I REFER to the Berkeley application to build 550 houses in Southwater.
The village of Southwater has had more than its fair share of developments over the years and I think it is fair to say that the majority of people living in the village are against such development.
Various problems arise concerning matters associated with such a development, a few of which I list below.
Road congestion: another 500-plus cars will only exacerbate the already existing problems we see today.
Water supply: with what we now understand about climate change and its effects, who can tell whether or not water supplies will remain adequate in the future.
Surface water drainage: it’s been a problem for years.
Sewage: the addition of 550 houses linked to the existing system cannot be a good idea.
Agricultural land: the loss of farm land, irreplaceable once built on, is another potential disaster. The production of food in this country was not adequate to sustain us in 1942-43 - the same applies now and food supplies are required to be imported.
World demand for food is growing and climate changes, rising sea levels etc, will reduce ‘growing space’. I foresee world demand for food will impact on our ability to import all we need. We cannot afford to keep squandering our own food producing farm land.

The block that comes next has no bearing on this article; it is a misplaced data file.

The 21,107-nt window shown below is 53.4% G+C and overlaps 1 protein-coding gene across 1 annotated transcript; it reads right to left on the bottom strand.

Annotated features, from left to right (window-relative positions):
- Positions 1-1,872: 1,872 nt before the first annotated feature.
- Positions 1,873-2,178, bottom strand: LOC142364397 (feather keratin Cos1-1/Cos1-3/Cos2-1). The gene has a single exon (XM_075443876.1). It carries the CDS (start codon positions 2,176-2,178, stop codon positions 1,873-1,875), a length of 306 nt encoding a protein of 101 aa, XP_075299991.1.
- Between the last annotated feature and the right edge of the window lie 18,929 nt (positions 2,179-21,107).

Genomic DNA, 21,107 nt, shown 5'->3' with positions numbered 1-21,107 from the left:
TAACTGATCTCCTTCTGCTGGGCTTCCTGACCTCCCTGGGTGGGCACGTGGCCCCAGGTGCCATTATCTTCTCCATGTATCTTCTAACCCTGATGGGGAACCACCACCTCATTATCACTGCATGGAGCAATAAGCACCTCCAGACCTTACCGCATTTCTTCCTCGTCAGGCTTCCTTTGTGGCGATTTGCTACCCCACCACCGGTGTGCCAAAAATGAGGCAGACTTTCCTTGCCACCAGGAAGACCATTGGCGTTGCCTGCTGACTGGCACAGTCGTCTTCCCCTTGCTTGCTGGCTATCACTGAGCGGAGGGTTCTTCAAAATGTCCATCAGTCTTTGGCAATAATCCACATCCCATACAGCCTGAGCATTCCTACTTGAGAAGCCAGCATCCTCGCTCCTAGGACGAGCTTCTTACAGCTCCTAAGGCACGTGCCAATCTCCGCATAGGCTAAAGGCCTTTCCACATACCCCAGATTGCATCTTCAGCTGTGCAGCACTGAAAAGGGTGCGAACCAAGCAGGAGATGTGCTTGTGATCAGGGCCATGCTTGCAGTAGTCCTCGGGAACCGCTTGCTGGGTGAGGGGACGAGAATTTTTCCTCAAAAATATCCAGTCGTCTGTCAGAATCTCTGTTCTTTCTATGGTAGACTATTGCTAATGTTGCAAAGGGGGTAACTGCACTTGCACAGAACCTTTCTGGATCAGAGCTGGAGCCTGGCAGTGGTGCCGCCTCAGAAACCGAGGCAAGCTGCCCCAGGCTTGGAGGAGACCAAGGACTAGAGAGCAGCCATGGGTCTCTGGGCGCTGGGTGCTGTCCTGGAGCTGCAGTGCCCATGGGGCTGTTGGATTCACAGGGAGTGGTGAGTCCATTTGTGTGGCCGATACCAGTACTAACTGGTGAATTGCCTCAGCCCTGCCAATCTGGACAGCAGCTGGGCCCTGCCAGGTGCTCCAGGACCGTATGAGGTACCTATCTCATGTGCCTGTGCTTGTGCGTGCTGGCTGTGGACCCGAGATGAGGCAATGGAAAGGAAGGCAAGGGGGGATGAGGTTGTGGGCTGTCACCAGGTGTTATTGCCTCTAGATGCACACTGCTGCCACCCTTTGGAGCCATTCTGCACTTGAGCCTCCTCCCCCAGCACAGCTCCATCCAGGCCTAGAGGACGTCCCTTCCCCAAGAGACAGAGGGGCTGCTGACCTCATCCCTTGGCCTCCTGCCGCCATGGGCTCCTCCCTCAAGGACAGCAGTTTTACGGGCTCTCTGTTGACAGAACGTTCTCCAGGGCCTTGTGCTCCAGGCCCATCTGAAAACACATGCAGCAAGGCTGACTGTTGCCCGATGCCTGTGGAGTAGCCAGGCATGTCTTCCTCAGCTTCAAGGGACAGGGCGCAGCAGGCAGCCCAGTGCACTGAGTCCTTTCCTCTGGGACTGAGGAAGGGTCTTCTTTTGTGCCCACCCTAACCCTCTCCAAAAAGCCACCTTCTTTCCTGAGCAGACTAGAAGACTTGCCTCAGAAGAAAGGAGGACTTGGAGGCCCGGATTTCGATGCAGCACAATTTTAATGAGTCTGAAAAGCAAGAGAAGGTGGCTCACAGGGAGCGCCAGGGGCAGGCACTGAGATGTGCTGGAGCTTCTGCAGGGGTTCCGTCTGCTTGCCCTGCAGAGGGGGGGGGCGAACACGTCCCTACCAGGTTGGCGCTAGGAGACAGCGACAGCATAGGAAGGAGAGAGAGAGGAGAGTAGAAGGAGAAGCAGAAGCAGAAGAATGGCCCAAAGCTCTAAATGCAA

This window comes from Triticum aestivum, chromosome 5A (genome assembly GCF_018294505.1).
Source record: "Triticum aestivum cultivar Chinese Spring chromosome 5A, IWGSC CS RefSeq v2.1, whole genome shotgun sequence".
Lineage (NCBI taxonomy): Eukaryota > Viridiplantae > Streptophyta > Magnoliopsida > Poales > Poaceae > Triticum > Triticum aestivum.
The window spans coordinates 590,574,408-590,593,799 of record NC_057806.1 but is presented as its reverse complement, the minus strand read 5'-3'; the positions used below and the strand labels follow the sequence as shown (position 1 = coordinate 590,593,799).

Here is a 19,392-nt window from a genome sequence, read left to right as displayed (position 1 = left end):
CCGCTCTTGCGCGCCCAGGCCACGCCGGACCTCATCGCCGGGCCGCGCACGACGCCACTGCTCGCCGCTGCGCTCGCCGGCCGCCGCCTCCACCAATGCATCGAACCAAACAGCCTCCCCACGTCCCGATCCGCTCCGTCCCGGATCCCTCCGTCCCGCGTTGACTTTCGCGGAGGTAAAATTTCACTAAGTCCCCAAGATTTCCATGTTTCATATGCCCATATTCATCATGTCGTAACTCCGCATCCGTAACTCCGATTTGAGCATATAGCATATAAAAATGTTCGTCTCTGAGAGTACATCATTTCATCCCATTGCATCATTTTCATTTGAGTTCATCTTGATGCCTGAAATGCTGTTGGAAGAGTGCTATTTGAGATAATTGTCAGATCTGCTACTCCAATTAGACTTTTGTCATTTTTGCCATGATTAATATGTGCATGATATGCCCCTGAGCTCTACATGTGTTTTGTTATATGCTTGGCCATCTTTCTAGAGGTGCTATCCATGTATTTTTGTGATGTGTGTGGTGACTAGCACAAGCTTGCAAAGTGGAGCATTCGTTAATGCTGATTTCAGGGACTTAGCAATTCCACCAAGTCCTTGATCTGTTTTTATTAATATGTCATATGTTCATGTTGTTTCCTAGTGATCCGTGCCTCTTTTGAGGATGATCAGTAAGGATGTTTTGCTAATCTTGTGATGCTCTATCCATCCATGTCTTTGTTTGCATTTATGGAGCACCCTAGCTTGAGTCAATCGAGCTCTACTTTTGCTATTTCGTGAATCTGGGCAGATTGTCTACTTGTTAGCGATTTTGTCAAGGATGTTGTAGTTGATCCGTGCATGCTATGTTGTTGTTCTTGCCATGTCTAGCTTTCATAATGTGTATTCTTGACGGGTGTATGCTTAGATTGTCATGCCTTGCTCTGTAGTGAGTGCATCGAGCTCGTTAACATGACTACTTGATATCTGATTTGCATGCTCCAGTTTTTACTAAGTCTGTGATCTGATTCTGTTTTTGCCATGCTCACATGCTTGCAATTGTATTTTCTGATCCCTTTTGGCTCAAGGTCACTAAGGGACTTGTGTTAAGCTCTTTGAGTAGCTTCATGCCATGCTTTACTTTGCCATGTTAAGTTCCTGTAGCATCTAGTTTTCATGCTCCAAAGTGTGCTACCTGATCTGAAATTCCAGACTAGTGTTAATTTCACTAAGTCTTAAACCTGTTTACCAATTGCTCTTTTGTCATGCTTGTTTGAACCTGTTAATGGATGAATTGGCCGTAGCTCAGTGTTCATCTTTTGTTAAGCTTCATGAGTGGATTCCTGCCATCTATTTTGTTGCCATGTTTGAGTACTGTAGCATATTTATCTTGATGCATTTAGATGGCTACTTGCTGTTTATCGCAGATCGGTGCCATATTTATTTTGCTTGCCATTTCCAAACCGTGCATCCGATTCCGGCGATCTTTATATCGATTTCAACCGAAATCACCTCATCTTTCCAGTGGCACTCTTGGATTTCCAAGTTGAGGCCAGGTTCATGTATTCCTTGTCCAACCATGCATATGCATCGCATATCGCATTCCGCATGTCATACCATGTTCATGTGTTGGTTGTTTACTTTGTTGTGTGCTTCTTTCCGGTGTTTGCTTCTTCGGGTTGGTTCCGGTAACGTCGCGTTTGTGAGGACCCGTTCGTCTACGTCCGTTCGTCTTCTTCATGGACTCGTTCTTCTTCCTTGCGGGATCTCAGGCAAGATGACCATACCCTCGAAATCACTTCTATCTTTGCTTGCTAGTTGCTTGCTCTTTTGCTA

In a different vein: countrywide, the village green has traditionally been the heart of the village community - no less in rural Sussex.
The nearest thing we have to a village green is the cricket ground which in the past has been the venue for various village functions.
This is now scheduled to be resituated on the village periphery - a decision out of keeping with all community thinking and common sense.
The people of Southwater have made it quite clear that they do not want this further development which will blight what is left of the unspoilt part of the village.
With this in mind I ask you to remember what David Cameron said in his election manifesto: ‘Local people must have more say and control over affairs which affect their community’. I ask you to listen to what our local people are saying: no more development.
TERENCE C. SEAMAN